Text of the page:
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WASHINGTON — A group representing journalists asked a federal judge on Monday to order the Justice Department to include grand jury information when the final report of special counsel Robert Mueller is made public.
Such a move would provide access to a nearly complete version of the report, "allowing for transparency and promoting governmental accountability, and ensuring public trust and confidence in the results of this important investigation," said a lawsuit filed in federal district court in Washington by the Reporters Committee for Freedom of the Press.
Attorney General William Barr said in a March 29 letter that Congress and the public will see the report by mid-April, minus grand jury material, intelligence information, disclosures that could damage other investigations and details that would affect the privacy or reputation of what Barr called "peripheral third parties."
Barr's letter said the government was forbidden to disclose grand jury information, because federal law protects their secrecy. But the Reporters Committee lawsuit said judges have authority to make exceptions when there is strong historic or public interest.
"As the country looks ahead to the next presidential election in 2020, public access to the Special Counsel's findings is essential," the group said in its court filing. "The interests of history and the public overwhelm any need to maintain secrecy."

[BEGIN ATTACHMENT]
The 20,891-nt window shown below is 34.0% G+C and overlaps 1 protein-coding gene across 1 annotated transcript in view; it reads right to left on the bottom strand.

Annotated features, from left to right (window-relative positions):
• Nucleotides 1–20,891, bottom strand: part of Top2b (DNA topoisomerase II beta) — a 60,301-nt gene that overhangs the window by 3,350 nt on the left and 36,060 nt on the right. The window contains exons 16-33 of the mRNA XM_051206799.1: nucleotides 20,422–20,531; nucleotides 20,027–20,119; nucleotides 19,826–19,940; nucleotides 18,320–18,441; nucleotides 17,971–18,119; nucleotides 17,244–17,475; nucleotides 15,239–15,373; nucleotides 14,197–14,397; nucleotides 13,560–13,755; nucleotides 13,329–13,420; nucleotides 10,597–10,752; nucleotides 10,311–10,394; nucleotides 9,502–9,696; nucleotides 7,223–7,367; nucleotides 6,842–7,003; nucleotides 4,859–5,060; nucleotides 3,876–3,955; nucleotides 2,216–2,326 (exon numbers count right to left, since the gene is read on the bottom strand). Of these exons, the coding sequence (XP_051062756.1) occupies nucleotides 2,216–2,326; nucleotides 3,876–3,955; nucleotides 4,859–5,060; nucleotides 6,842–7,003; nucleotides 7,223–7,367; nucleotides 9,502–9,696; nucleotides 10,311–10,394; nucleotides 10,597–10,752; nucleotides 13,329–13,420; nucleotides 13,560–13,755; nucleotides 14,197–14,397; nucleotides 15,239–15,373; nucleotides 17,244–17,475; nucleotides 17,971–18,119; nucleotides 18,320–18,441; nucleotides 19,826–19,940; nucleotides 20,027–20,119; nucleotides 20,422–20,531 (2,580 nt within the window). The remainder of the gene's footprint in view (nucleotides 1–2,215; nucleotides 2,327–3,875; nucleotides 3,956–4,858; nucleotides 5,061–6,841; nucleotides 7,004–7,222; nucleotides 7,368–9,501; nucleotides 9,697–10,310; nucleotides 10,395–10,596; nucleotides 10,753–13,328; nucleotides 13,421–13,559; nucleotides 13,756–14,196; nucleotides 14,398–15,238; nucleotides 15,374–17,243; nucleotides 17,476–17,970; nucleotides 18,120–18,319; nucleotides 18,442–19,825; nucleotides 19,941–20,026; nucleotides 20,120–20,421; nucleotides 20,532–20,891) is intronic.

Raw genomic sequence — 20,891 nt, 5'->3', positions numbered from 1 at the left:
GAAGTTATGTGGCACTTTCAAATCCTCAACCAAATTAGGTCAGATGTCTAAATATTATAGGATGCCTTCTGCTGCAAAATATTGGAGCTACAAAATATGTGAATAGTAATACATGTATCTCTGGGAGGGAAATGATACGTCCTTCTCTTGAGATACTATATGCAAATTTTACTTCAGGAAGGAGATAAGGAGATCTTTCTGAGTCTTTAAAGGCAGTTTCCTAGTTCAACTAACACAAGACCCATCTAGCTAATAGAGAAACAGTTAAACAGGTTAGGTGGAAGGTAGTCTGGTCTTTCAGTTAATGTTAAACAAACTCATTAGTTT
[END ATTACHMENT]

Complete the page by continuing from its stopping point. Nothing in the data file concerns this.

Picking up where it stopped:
The federal law governing grand juries makes disclosure of their proceedings illegal. But several lower court judges have declared in recent decades that the prohibition is not absolute. Courts have allowed the material to be used in the impeachment of federal judges and at the request of history scholars.
While Barr has said he is forbidden to include grand jury information in the public version of the report, the lawsuit said he must yield to the wishes of his boss, President Donald Trump. "The president himself has indicated that he has no objection to public release of the Special Counsel's report," the group said in its filing.
Separately, House Democrats have said they will seek a court order if Barr does not turn over a complete, unredacted version of the Mueller report. The Judiciary Committee votes Wednesday morning on whether to authorize the issuance of subpoenas.
"Congress requires the full and complete special counsel report, without redactions, as well as access to the underlying evidence," Judiciary Chairman Jerrold Nadler, D-N.Y., said Monday.